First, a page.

I'd like to run cron every 5 minutes, but the UI doesn't offer any increment of time smaller than an hour. I'm assuming the solution is as simple as

  • creating a feature module for the setting, and changing the integer to 300 (60 seconds × 5), OR
  • cracking open the database and changing the value to 300.

Are there any hidden 'gotchas' with either of those approaches (or any reason they'll fail)? Is there a better way?

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You can get really fine-grained control over your cron runs with these modules:

  • Elyisa cron

    Elysia Cron extends Drupal standard cron, allowing a fine grain control over each task and several ways to add custom cron jobs to your site.

  • Ultimate Cron

    The Ultimate Cron handling for Drupal. Runs cron jobs individually in parallel using configurable rules, pool management and load balancing.

(In no particular order) I've only used Elysia cron before, and only recently at that, but it works well.

Either module will let you use a standard cron rule to define it's frequency, which I think means you can get the granularity down as far as seconds if you need it.

I think the only gotcha is that the more often you run cron (if it has expensive tasks to perform), the more load there will be on your server. Testing and benchmarking are the only real way to solve that one :)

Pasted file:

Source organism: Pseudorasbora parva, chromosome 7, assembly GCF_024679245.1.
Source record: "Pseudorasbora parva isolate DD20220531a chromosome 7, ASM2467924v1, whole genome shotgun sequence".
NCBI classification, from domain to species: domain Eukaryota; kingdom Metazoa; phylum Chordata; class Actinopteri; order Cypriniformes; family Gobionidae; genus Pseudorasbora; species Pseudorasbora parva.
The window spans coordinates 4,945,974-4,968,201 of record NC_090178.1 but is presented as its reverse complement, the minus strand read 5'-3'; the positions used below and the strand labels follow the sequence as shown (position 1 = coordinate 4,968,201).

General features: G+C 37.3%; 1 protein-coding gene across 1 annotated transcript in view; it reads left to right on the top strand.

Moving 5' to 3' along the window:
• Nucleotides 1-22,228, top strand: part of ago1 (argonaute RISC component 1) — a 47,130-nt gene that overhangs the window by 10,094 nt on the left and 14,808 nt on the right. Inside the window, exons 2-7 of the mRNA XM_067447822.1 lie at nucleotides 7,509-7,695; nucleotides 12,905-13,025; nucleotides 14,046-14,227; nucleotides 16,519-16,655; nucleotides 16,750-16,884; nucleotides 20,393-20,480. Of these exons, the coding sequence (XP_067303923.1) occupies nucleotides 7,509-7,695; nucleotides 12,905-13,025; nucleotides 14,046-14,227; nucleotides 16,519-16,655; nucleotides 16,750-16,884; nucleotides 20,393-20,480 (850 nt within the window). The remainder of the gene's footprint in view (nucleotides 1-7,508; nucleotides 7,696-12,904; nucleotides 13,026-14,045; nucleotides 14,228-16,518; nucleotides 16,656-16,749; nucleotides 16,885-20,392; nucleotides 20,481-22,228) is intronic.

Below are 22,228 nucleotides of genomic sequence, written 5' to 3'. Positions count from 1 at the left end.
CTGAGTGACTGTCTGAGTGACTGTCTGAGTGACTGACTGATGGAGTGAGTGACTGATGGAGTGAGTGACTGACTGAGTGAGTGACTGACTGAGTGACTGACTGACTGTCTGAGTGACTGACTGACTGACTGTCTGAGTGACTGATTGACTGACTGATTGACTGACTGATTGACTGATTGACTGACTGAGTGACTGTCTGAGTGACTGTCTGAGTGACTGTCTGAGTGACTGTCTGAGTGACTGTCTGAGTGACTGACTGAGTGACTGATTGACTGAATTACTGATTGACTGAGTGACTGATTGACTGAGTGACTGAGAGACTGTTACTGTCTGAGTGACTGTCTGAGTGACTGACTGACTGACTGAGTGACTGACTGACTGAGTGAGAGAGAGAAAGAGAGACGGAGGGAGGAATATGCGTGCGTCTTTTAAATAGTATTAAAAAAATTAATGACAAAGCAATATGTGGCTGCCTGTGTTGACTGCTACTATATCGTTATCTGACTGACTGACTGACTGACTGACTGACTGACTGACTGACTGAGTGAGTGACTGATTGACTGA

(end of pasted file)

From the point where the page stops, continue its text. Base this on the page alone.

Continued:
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You can also just run a cron job from the server. If Cpanel is in use, it's simple to run cron.php on any schedule.

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  • 1
    Heh, oh yeah...Drupal has consumed me, I can't conceive of a non-module based solution to anything any more :P – Clive Oct 4 '12 at 18:04
  • Is there any advantage to this? I'd be happy to use a real crontab (not from Cpanel but from the Unix command line) if there's some hidden problem with Drupal's built-in "cron", or some advantage (reliability?) of using a real crontab. However, it's much nicer to keep things together, and not have an external dependency that must be managed separately from everything else, so a real crontab definitely has a strong disadvantage in that respect. – iconoclast Oct 4 '12 at 18:42
  • 2
    AFAIK, Drupal's built-in cron runs on page load which makes for a slower user experience. – keva Oct 5 '12 at 21:03

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